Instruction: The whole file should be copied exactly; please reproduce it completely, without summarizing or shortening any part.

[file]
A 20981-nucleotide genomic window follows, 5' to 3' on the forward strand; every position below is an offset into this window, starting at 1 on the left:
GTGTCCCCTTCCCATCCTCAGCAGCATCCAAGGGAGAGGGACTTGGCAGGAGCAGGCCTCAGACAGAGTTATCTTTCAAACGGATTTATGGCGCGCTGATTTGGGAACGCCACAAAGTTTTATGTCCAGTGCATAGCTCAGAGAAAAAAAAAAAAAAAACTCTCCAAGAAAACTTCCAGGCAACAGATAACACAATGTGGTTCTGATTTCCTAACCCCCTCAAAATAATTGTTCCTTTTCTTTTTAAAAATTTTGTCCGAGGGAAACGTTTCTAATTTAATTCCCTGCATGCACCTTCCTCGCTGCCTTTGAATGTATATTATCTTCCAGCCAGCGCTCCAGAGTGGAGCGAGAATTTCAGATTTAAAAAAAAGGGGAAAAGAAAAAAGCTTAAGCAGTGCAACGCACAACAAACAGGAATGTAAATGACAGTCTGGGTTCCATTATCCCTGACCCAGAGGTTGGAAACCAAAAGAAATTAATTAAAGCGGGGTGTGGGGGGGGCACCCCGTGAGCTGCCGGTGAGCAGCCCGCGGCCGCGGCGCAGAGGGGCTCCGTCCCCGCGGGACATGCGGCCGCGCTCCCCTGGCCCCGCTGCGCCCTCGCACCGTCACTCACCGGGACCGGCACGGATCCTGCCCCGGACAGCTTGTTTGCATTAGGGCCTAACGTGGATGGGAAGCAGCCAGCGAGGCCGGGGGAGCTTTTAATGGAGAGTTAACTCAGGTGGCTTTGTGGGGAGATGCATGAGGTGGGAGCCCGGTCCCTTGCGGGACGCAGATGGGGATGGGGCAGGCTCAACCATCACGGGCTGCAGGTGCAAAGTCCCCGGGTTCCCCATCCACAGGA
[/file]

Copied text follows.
A 20981-nucleotide genomic window follows, 5' to 3' on the forward strand; every position below is an offset into this window, starting at 1 on the left:
GTGTCCCCTTCCCATCCTCAGCAGCATCCAAGGGAGAGGGACTTGGCAGGAGCAGGCCTCAGACAGAGTTATCTTTCAAACGGATTTATGGCGCGCTGATTTGGGAACGCCACAAAGTTTTATGTCCAGTGCATAGCTCAGAGAAAAAAAAAAAAAAAACTCTCCAAGAAAACTTCCAGGCAACAGATAACACAATGTGGTTCTGATTTCCTAACCCCCTCAAAATAATTGTTCCTTTTCTTTTTAAAAATTTTGTCCGAGGGAAACGTTTCTAATTTAATTCCCTGCATGCACCTTCCTCGCTGCCTTTGAATGTATATTATCTTCCAGCCAGCGCTCCAGAGTGGAGCGAGAATTTCAGATTTAAAAAAAAGGGGAAAAGAAAAAAGCTTAAGCAGTGCAACGCACAACAAACAGGAATGTAAATGACAGTCTGGGTTCCATTATCCCTGACCCAGAGGTTGGAAACCAAAAGAAATTAATTAAAGCGGGGTGTGGGGGGGGCACCCCGTGAGCTGCCGGTGAGCAGCCCGCGGCCGCGGCGCAGAGGGGCTCCGTCCCCGCGGGACATGCGGCCGCGCTCCCCTGGCCCCGCTGCGCCCTCGCACCGTCACTCACCGGGACCGGCACGGATCCTGCCCCGGACAGCTTGTTTGCATTAGGGCCTAACGTGGATGGGAAGCAGCCAGCGAGGCCGGGGGAGCTTTTAATGGAGAGTTAACTCAGGTGGCTTTGTGGGGAGATGCATGAGGTGGGAGCCCGGTCCCTTGCGGGACGCAGATGGGGATGGGGCAGGCTCAACCATCACGGGCTGCAGGTGCAAAGTCCCCGGGTTCCCCATCCACAGGA